The woman who walked into the Oakland Livingston Human Services Agency looked familiar to Ron Borngesser, but he was not expecting what she brought with her.
"She came in with a check, and I still remember the exact amount: $135.75," Borngesser, the CEO of OLHSA, recalled of the former client, who came to repay the agency for its past assistance. "That was just an incredible thing."
The agency had helped the woman pay her heating bill the previous winter, and she returned to donate the same amount, now that she had found a job and was grateful to be financially stable again.
The personal gratification was not in the money, he says, but rather the power of Community Action to make a positive impact, something he has witnessed firsthand during his more than 40 years at the agency.
"It grows on you, for certain," he says. "That's why I've stayed all these years. It sort of becomes a missionary zeal when you see all the good that you do in the community."
He sees it every day when hundreds of children converge on the main Oakland Livingston Human Services Agency campus for Head Start services. Many of those students go on to attend the agency's Pontiac Academy for Excellence K-12 charter school.
He also notes how the agency, which has a staff of 400 and a $30 million budget, provides employment opportunities. One shining example is a woman who began as a substitute Head Start teacher 25 years ago and is now a top administrator.
The agency also provides decent affordable housing through subsidiaries that construct and rehabilitate living units.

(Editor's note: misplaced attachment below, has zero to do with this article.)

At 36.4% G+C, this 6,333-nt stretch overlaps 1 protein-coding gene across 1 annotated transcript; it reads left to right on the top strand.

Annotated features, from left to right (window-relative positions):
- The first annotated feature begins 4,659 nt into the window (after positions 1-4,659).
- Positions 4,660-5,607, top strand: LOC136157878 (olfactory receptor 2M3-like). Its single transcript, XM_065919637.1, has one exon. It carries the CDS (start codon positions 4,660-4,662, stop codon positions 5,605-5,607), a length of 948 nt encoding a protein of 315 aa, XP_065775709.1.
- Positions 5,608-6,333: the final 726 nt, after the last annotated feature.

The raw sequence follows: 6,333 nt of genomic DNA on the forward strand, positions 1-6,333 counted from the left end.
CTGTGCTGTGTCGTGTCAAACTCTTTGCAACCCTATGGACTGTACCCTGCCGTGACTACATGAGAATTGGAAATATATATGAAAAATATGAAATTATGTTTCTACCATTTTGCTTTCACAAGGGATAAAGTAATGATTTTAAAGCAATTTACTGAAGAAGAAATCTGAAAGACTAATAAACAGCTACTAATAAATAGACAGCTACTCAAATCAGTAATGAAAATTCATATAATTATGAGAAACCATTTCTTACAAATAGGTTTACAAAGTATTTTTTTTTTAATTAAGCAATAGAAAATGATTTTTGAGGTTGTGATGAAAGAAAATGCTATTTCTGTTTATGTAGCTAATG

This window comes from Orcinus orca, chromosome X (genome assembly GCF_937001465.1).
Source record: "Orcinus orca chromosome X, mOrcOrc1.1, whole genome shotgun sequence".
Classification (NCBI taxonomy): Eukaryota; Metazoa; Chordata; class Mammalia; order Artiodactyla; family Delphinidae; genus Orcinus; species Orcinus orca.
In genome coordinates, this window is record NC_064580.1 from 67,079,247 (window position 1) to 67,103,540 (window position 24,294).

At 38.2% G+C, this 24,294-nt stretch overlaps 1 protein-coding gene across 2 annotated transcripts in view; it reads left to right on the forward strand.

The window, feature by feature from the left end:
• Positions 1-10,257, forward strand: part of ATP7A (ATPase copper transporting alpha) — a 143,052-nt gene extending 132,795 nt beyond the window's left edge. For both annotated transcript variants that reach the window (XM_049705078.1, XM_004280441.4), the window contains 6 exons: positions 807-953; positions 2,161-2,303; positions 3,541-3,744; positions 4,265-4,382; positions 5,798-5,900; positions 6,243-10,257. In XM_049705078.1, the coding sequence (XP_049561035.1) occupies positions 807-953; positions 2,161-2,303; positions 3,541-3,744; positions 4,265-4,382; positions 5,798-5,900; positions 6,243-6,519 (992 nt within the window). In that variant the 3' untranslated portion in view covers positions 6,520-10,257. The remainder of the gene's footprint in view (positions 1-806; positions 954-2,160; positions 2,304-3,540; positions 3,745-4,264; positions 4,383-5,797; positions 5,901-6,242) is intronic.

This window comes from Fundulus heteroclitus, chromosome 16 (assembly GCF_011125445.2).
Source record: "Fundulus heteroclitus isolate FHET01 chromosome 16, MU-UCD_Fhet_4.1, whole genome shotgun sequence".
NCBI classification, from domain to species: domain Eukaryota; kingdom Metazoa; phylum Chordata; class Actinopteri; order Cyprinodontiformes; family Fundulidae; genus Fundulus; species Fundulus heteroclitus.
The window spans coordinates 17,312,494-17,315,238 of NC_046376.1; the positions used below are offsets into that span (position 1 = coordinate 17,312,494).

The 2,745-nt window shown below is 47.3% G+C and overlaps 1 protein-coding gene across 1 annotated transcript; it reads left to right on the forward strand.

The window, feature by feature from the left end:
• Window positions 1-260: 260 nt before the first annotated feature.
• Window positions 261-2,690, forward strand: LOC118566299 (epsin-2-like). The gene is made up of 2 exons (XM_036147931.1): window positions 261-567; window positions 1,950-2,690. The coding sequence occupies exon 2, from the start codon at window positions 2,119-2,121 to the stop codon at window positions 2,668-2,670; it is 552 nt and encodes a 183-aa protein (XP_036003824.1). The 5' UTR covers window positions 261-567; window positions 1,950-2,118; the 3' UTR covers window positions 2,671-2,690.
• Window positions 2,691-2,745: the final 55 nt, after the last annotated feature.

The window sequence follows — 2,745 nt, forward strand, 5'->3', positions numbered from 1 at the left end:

Borngesser, who holds a business degree with a focus in accounting from Michigan State University, had private sector job opportunities after he was discharged from the Navy in 1974. He instead opted to join the Oakland Livingston Human Services Agency as its personnel administrator after determining the post offered a chance to make a difference in society.
"You might give up higher salary opportunities available in the private sector when you join Community Action, but you get so much back in other ways," he says.
Borngesser held various positions within the agency before ascending to CEO in 1998.
He says he has found that the statewide Michigan Community Action association serves as an effective conduit for the 29 Community Action agencies throughout the state to share ideas and concepts. Borngesser served as MCA's president for two terms from 2007-2011.
Going forward, cooperation might take on added importance with the governmental push toward regionalization of services.
While regionalization holds the promise of increased efficiency, it could also threaten individual agencies' abilities to react nimbly to needs unique to their communities - a longtime strength of the Community Action network, Borngesser says.